If you’re truly worried, a set of bone-conduction headphones might well do the trick. They use what Guru presumes is actual magic to vibrate the bones within your skull to send sound to your brain. Since they bypass your eardrum entirely, producing no air pressure whatsoever, their output can’t actually be measured in decibels.
The only real negative is that you can’t use something like the Aftershokz Sportz Titanium to rudely block out Mrs Guru’s mother’s incessant wittering. Not that, er, you’d want to.
What's the best baby monitor?
When GaGu’s lad was just ten months old, he graduated from Oxford University with a first-class degree in History. Now 12 months old, he’s given it all up to be a plumber. But anyhow…
Guru is quite amazed at how far baby monitors have come. Once a static-laden radio link to help you hear your babe’s gurgles and chuckles (or philosophising in the case of GaGu’s little one), they’re now digital super-spy devices, clear as a blue sky, with better range and lots of extra features.
There’s a caveat, though: these data-heavy devices usually come with a reliance on the government-approved wireless frequencies that are also used for Wi-Fi.
If you’re OK with ruining your network speed (and perhaps waiting that bit longer for Westworld to buffer), then Gadget Guru points you towards the AngelCare AC1100 , which serves up crisp video, infrared vision, and even a mattress-movement sensor to enable you to keep ultimate tabs on your sprog. Or you could just pop down to your local Argos and get your hands on a Fisher Price one…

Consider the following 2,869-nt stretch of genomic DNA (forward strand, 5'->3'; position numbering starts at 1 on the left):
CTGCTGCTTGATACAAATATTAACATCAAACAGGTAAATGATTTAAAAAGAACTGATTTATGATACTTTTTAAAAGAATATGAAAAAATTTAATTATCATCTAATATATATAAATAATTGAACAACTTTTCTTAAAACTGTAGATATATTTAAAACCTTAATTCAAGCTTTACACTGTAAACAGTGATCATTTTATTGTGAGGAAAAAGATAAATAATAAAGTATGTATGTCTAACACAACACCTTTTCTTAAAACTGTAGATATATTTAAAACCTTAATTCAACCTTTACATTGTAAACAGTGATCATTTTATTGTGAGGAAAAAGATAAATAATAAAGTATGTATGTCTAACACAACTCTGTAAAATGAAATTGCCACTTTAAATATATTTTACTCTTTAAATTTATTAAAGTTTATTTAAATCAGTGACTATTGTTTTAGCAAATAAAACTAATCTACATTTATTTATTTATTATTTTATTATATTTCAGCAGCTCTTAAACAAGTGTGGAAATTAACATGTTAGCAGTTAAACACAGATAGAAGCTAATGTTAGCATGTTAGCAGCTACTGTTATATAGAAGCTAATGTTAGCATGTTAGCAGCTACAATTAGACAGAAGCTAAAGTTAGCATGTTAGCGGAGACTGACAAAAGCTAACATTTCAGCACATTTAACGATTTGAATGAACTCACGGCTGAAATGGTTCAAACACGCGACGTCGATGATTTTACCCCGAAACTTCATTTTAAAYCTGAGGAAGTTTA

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Can you make painting less of a chore?
Guru can do anything, you should know that by now. There are, of course, a bunch of plasticky gadgets out there. Black & Decker’s Speedy Paint Roller , for instance, sucks up a bunch of paint into its shaft and enables you to dispense it through the roller, dodging trips to the can, but GaGu suspects it doesn’t work awfully well.
Rolling and wiping paint on things, though? That’s so old-fashioned. Guru prefers, where possible, to eschew manual labour in favour of blasting things as hard as he can, and that’s where the Wagner Wallperfect W-665 comes in. Fill it with paint, and it’ll squirt a jet of it at your walls and ceiling to get the job done in no time. Just be wary of splashback.
Do you ever cube, Guru?
Ah, your venerable Guru is always multiplying numbers by themselves three times. Big fan of maths. But GaGu presumes that you’re actually talking about what non-nerds would know as the Rubik’s Cube – and yes, Guru has a fair few Chinese import cubes. He even has a bunch of ‘cube lube’, perhaps the most hilariously named fluid in his extensive collection.
None of us are ever likely to break Mats Valk’s ridiculous 4.74-second world-record solve at any point in the future. Gadget Guru instead wavers around the six-second mark – a performance that’s echoed in his lovemaking. His personal-favourite QiYi Thunderclap V2 is worlds ahead of the clunky, scratchy thing that’s sold under the Rubik’s banner.
How can I stay warm on my bike without getting sweaty?
Bad news: if you get hot, you’re going to sweat. There are things you can do to mitigate this. Breathable gear will allow that steamy sweat to escape, and let the cold air in. Botox injections will kill off your sweaty pits, but GaGu does not support this unless medically sanctioned. You can try a different clothing balance, warming other areas and going lighter on your moist bits but, fundamentally, Guru’s solution is to have a nice shower on the other end and wear antiperspirant.
Lead image credit: Sam Taylor